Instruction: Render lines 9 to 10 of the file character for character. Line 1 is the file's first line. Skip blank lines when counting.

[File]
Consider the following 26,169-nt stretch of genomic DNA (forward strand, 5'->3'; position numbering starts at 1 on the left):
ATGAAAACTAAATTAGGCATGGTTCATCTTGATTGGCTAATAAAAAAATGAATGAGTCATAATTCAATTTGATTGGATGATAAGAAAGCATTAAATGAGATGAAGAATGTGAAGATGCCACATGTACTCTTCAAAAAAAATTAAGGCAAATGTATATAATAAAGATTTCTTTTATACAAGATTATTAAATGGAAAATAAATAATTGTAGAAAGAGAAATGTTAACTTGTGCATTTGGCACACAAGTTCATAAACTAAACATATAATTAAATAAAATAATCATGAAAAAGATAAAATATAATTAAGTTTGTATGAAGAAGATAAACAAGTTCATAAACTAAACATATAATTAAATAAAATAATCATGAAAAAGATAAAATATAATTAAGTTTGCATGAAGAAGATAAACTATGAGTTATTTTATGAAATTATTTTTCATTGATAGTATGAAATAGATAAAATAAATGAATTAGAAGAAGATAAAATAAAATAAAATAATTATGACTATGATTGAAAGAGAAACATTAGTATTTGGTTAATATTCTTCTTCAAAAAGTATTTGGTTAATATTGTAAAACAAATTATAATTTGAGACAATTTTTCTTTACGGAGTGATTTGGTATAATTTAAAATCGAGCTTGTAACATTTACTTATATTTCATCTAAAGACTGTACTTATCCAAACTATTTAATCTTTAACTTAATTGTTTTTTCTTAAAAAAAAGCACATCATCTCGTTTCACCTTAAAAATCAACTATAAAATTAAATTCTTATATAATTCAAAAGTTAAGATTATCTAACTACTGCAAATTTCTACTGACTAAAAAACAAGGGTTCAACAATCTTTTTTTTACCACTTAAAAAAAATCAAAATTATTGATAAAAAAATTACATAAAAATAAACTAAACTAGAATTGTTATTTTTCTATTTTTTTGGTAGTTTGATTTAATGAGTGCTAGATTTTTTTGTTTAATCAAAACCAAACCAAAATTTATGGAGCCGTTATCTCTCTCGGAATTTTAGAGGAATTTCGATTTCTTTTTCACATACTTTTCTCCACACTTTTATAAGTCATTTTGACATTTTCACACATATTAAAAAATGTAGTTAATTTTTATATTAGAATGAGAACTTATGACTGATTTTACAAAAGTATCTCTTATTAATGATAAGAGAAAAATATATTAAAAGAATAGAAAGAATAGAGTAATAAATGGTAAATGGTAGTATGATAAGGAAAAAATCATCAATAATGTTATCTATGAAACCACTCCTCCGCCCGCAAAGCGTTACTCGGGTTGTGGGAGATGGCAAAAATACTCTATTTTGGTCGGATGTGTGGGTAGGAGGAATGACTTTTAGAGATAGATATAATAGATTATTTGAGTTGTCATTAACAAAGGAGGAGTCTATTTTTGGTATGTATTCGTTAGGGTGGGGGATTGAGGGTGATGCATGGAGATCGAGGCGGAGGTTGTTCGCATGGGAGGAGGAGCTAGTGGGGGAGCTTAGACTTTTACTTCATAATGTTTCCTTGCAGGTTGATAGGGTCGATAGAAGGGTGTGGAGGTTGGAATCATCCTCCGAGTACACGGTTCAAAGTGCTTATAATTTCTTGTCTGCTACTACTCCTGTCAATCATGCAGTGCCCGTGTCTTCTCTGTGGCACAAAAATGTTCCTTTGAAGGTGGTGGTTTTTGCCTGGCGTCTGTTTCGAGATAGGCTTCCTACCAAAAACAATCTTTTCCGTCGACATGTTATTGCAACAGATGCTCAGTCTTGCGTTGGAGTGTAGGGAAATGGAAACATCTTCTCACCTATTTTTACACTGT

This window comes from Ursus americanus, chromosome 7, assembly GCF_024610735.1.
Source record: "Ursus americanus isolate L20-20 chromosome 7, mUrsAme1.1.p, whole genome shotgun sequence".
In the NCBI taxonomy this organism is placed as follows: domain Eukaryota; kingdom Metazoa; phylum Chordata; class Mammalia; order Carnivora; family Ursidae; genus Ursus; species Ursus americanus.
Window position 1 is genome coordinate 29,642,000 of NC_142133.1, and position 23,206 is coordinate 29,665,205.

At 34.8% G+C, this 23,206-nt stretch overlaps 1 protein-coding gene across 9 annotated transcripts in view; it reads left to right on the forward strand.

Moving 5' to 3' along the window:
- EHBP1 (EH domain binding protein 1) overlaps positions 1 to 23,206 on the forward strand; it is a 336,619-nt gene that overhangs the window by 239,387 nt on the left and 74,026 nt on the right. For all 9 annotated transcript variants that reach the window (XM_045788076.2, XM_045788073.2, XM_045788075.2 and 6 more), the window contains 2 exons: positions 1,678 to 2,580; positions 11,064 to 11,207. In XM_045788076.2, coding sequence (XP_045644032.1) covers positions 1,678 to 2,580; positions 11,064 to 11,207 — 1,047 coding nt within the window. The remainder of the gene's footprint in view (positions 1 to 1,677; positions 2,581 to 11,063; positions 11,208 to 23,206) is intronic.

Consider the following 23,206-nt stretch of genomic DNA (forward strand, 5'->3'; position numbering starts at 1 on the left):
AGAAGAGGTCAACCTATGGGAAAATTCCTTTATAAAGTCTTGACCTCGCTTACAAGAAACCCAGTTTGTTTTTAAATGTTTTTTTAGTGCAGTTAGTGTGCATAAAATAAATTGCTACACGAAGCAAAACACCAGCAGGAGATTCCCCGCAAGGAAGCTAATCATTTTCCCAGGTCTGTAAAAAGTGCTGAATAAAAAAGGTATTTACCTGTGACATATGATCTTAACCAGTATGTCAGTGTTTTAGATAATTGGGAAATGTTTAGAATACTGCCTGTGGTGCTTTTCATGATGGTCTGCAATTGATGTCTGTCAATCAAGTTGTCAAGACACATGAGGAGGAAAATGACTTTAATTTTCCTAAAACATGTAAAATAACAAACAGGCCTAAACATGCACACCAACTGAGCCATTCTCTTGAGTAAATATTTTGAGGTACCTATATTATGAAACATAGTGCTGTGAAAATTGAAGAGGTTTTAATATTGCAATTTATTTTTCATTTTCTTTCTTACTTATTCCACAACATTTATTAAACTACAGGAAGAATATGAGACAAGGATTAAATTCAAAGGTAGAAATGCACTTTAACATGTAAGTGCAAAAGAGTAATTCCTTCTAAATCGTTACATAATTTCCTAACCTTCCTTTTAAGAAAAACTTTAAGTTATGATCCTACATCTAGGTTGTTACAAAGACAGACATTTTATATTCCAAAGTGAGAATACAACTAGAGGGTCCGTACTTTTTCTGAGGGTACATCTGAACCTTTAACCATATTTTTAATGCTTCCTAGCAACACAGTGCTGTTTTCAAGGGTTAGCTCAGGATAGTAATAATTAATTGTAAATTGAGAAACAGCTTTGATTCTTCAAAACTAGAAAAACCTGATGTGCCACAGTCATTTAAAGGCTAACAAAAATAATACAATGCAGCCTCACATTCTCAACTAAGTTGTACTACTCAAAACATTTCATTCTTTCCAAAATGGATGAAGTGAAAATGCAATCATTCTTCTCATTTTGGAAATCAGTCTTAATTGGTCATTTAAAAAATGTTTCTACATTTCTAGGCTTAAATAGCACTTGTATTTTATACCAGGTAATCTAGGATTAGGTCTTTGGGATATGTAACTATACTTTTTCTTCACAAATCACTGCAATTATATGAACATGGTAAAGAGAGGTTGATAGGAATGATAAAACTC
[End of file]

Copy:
- EHBP1 (EH domain binding protein 1) overlaps positions 1 to 23,206 on the forward strand; it is a 336,619-nt gene that overhangs the window by 239,387 nt on the left and 74,026 nt on the right. For all 9 annotated transcript variants that reach the window (XM_045788076.2, XM_045788073.2, XM_045788075.2 and 6 more), the window contains 2 exons: positions 1,678 to 2,580; positions 11,064 to 11,207. In XM_045788076.2, coding sequence (XP_045644032.1) covers positions 1,678 to 2,580; positions 11,064 to 11,207 — 1,047 coding nt within the window. The remainder of the gene's footprint in view (positions 1 to 1,677; positions 2,581 to 11,063; positions 11,208 to 23,206) is intronic.

Consider the following 23,206-nt stretch of genomic DNA (forward strand, 5'->3'; position numbering starts at 1 on the left):